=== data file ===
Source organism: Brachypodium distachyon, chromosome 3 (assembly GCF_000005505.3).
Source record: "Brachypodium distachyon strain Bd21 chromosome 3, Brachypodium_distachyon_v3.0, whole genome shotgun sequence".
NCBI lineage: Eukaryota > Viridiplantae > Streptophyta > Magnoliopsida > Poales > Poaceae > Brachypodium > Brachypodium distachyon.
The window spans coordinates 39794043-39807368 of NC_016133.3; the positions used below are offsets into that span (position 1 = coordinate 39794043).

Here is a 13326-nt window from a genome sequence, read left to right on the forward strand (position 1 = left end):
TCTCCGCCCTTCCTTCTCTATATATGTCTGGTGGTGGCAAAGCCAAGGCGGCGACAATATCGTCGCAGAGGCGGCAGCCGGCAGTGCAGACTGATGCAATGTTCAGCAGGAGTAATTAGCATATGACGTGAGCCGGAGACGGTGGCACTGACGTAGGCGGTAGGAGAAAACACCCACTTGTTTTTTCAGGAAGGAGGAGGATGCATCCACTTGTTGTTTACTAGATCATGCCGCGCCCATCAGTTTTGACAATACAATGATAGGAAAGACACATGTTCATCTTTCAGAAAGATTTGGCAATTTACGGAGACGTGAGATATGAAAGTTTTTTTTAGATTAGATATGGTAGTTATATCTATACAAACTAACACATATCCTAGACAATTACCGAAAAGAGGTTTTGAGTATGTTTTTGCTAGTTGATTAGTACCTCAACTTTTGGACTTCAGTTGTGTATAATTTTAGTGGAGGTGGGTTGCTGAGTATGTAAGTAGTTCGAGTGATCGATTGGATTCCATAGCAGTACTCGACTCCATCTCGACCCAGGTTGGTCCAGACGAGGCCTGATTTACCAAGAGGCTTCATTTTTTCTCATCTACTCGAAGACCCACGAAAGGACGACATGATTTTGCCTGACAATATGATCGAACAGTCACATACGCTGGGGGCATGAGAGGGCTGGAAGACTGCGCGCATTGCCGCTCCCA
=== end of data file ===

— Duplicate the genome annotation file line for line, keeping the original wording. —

Source organism: Brachypodium distachyon, chromosome 3 (assembly GCF_000005505.3).
Source record: "Brachypodium distachyon strain Bd21 chromosome 3, Brachypodium_distachyon_v3.0, whole genome shotgun sequence".
NCBI lineage: Eukaryota > Viridiplantae > Streptophyta > Magnoliopsida > Poales > Poaceae > Brachypodium > Brachypodium distachyon.
The window spans coordinates 39794043-39807368 of NC_016133.3; the positions used below are offsets into that span (position 1 = coordinate 39794043).

Here is a 13326-nt window from a genome sequence, read left to right on the forward strand (position 1 = left end):
TCTCCGCCCTTCCTTCTCTATATATGTCTGGTGGTGGCAAAGCCAAGGCGGCGACAATATCGTCGCAGAGGCGGCAGCCGGCAGTGCAGACTGATGCAATGTTCAGCAGGAGTAATTAGCATATGACGTGAGCCGGAGACGGTGGCACTGACGTAGGCGGTAGGAGAAAACACCCACTTGTTTTTTCAGGAAGGAGGAGGATGCATCCACTTGTTGTTTACTAGATCATGCCGCGCCCATCAGTTTTGACAATACAATGATAGGAAAGACACATGTTCATCTTTCAGAAAGATTTGGCAATTTACGGAGACGTGAGATATGAAAGTTTTTTTTAGATTAGATATGGTAGTTATATCTATACAAACTAACACATATCCTAGACAATTACCGAAAAGAGGTTTTGAGTATGTTTTTGCTAGTTGATTAGTACCTCAACTTTTGGACTTCAGTTGTGTATAATTTTAGTGGAGGTGGGTTGCTGAGTATGTAAGTAGTTCGAGTGATCGATTGGATTCCATAGCAGTACTCGACTCCATCTCGACCCAGGTTGGTCCAGACGAGGCCTGATTTACCAAGAGGCTTCATTTTTTCTCATCTACTCGAAGACCCACGAAAGGACGACATGATTTTGCCTGACAATATGATCGAACAGTCACATACGCTGGGGGCATGAGAGGGCTGGAAGACTGCGCGCATTGCCGCTCCCA